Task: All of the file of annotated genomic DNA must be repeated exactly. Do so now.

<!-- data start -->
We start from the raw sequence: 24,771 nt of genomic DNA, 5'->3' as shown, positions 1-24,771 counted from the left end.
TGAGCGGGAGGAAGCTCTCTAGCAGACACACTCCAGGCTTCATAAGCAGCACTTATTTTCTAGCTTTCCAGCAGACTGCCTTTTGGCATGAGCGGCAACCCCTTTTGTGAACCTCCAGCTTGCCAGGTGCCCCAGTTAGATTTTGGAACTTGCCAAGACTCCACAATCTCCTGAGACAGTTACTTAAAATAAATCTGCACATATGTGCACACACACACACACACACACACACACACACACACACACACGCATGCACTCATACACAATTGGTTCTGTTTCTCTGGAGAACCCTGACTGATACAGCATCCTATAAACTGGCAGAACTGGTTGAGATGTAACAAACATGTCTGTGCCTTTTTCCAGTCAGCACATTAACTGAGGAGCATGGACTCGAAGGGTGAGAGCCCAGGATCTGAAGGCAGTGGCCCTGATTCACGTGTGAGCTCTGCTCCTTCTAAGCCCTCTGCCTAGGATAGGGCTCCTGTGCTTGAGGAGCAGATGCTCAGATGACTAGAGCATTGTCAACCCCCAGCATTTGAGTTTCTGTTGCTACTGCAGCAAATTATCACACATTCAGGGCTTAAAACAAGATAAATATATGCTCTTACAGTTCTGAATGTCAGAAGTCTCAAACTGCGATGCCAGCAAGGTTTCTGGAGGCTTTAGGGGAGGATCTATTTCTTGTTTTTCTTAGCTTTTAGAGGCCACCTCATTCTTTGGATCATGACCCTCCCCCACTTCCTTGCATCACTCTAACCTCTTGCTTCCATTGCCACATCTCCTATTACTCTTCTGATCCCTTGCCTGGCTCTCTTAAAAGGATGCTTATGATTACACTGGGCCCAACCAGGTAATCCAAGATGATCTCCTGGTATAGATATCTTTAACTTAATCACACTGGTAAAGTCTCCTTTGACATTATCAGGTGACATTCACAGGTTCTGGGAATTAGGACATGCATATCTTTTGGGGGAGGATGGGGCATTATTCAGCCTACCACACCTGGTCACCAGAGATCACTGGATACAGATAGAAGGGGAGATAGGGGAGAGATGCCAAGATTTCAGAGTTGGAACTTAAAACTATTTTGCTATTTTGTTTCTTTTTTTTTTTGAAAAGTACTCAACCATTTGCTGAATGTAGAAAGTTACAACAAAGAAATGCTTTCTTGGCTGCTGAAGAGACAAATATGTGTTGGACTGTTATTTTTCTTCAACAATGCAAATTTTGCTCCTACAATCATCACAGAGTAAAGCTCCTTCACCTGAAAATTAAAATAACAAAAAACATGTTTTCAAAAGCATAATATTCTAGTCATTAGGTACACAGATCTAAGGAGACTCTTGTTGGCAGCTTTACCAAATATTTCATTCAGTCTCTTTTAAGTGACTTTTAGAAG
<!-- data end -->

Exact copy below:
We start from the raw sequence: 24,771 nt of genomic DNA, 5'->3' as shown, positions 1-24,771 counted from the left end.
TGAGCGGGAGGAAGCTCTCTAGCAGACACACTCCAGGCTTCATAAGCAGCACTTATTTTCTAGCTTTCCAGCAGACTGCCTTTTGGCATGAGCGGCAACCCCTTTTGTGAACCTCCAGCTTGCCAGGTGCCCCAGTTAGATTTTGGAACTTGCCAAGACTCCACAATCTCCTGAGACAGTTACTTAAAATAAATCTGCACATATGTGCACACACACACACACACACACACACACACACACACACACACGCATGCACTCATACACAATTGGTTCTGTTTCTCTGGAGAACCCTGACTGATACAGCATCCTATAAACTGGCAGAACTGGTTGAGATGTAACAAACATGTCTGTGCCTTTTTCCAGTCAGCACATTAACTGAGGAGCATGGACTCGAAGGGTGAGAGCCCAGGATCTGAAGGCAGTGGCCCTGATTCACGTGTGAGCTCTGCTCCTTCTAAGCCCTCTGCCTAGGATAGGGCTCCTGTGCTTGAGGAGCAGATGCTCAGATGACTAGAGCATTGTCAACCCCCAGCATTTGAGTTTCTGTTGCTACTGCAGCAAATTATCACACATTCAGGGCTTAAAACAAGATAAATATATGCTCTTACAGTTCTGAATGTCAGAAGTCTCAAACTGCGATGCCAGCAAGGTTTCTGGAGGCTTTAGGGGAGGATCTATTTCTTGTTTTTCTTAGCTTTTAGAGGCCACCTCATTCTTTGGATCATGACCCTCCCCCACTTCCTTGCATCACTCTAACCTCTTGCTTCCATTGCCACATCTCCTATTACTCTTCTGATCCCTTGCCTGGCTCTCTTAAAAGGATGCTTATGATTACACTGGGCCCAACCAGGTAATCCAAGATGATCTCCTGGTATAGATATCTTTAACTTAATCACACTGGTAAAGTCTCCTTTGACATTATCAGGTGACATTCACAGGTTCTGGGAATTAGGACATGCATATCTTTTGGGGGAGGATGGGGCATTATTCAGCCTACCACACCTGGTCACCAGAGATCACTGGATACAGATAGAAGGGGAGATAGGGGAGAGATGCCAAGATTTCAGAGTTGGAACTTAAAACTATTTTGCTATTTTGTTTCTTTTTTTTTTTGAAAAGTACTCAACCATTTGCTGAATGTAGAAAGTTACAACAAAGAAATGCTTTCTTGGCTGCTGAAGAGACAAATATGTGTTGGACTGTTATTTTTCTTCAACAATGCAAATTTTGCTCCTACAATCATCACAGAGTAAAGCTCCTTCACCTGAAAATTAAAATAACAAAAAACATGTTTTCAAAAGCATAATATTCTAGTCATTAGGTACACAGATCTAAGGAGACTCTTGTTGGCAGCTTTACCAAATATTTCATTCAGTCTCTTTTAAGTGACTTTTAGAAG